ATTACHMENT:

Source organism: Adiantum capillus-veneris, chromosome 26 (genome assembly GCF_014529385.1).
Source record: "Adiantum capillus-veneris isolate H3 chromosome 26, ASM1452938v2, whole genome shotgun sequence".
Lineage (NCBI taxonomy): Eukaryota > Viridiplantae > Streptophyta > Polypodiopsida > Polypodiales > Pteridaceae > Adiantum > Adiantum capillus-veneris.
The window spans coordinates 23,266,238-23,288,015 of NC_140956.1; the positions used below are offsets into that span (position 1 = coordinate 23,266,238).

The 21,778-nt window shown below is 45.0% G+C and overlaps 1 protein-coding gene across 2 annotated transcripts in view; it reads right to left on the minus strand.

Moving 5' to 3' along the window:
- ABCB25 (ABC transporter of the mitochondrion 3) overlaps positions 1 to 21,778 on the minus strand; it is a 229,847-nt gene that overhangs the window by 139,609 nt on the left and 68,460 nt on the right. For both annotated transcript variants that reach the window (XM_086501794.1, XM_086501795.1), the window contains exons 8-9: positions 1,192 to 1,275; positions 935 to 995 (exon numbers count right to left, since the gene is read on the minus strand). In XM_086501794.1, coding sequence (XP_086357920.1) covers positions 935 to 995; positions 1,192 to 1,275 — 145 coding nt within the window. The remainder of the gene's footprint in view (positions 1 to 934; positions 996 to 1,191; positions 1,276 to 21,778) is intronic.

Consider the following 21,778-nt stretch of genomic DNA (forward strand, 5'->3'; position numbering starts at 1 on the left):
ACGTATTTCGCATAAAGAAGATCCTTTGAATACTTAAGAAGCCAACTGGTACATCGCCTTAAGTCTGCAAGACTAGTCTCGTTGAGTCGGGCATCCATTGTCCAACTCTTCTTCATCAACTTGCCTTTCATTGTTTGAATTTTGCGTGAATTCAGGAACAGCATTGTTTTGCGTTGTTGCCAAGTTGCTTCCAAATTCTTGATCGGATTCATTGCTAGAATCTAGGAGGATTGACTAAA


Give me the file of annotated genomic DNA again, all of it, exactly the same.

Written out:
Source organism: Adiantum capillus-veneris, chromosome 26 (genome assembly GCF_014529385.1).
Source record: "Adiantum capillus-veneris isolate H3 chromosome 26, ASM1452938v2, whole genome shotgun sequence".
Lineage (NCBI taxonomy): Eukaryota > Viridiplantae > Streptophyta > Polypodiopsida > Polypodiales > Pteridaceae > Adiantum > Adiantum capillus-veneris.
The window spans coordinates 23,266,238-23,288,015 of NC_140956.1; the positions used below are offsets into that span (position 1 = coordinate 23,266,238).

The 21,778-nt window shown below is 45.0% G+C and overlaps 1 protein-coding gene across 2 annotated transcripts in view; it reads right to left on the minus strand.

Moving 5' to 3' along the window:
- ABCB25 (ABC transporter of the mitochondrion 3) overlaps positions 1 to 21,778 on the minus strand; it is a 229,847-nt gene that overhangs the window by 139,609 nt on the left and 68,460 nt on the right. For both annotated transcript variants that reach the window (XM_086501794.1, XM_086501795.1), the window contains exons 8-9: positions 1,192 to 1,275; positions 935 to 995 (exon numbers count right to left, since the gene is read on the minus strand). In XM_086501794.1, coding sequence (XP_086357920.1) covers positions 935 to 995; positions 1,192 to 1,275 — 145 coding nt within the window. The remainder of the gene's footprint in view (positions 1 to 934; positions 996 to 1,191; positions 1,276 to 21,778) is intronic.

Consider the following 21,778-nt stretch of genomic DNA (forward strand, 5'->3'; position numbering starts at 1 on the left):
ACGTATTTCGCATAAAGAAGATCCTTTGAATACTTAAGAAGCCAACTGGTACATCGCCTTAAGTCTGCAAGACTAGTCTCGTTGAGTCGGGCATCCATTGTCCAACTCTTCTTCATCAACTTGCCTTTCATTGTTTGAATTTTGCGTGAATTCAGGAACAGCATTGTTTTGCGTTGTTGCCAAGTTGCTTCCAAATTCTTGATCGGATTCATTGCTAGAATCTAGGAGGATTGACTAAA